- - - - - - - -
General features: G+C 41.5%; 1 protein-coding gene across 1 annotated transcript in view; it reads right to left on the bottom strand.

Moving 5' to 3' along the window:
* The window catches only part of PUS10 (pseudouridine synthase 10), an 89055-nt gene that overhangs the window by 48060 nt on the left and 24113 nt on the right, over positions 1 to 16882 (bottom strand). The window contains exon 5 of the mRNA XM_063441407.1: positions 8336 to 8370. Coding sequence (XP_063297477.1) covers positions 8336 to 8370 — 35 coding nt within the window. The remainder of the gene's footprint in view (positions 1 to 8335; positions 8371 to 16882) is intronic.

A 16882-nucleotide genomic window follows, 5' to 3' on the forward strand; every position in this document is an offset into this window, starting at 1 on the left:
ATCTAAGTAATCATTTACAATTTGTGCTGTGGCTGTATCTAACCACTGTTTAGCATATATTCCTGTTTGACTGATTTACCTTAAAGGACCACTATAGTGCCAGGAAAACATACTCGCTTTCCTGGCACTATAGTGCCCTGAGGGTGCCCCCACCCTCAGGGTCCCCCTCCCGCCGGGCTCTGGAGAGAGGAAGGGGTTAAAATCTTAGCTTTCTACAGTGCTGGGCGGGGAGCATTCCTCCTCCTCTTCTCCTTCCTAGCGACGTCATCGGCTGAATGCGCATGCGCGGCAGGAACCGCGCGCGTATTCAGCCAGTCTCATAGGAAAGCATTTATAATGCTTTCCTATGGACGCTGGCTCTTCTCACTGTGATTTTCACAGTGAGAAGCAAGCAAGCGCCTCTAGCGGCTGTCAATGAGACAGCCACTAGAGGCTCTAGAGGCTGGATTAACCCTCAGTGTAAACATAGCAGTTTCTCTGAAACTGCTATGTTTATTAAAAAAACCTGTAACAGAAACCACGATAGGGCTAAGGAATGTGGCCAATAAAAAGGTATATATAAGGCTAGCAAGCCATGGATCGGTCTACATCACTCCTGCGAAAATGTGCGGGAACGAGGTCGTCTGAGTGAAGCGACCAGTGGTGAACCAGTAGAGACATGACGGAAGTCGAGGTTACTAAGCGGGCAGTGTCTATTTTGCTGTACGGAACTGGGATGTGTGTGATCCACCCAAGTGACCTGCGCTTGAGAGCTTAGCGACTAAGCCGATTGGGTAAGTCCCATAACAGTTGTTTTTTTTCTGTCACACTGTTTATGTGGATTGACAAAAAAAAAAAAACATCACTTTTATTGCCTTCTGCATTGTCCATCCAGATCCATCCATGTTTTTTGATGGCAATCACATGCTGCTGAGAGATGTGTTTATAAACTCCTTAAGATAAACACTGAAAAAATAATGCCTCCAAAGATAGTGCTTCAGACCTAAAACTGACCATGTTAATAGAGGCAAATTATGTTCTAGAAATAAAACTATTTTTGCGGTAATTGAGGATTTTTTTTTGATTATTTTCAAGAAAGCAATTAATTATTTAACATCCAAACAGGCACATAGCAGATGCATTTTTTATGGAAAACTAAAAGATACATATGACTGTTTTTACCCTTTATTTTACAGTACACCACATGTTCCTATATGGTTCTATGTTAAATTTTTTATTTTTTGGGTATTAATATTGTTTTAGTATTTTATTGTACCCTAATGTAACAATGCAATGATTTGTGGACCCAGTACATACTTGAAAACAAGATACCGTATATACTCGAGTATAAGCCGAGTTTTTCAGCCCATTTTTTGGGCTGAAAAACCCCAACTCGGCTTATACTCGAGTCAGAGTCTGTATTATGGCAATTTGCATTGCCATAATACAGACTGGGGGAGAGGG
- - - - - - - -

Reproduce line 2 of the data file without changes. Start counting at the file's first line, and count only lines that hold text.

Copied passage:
Moving 5' to 3' along the window: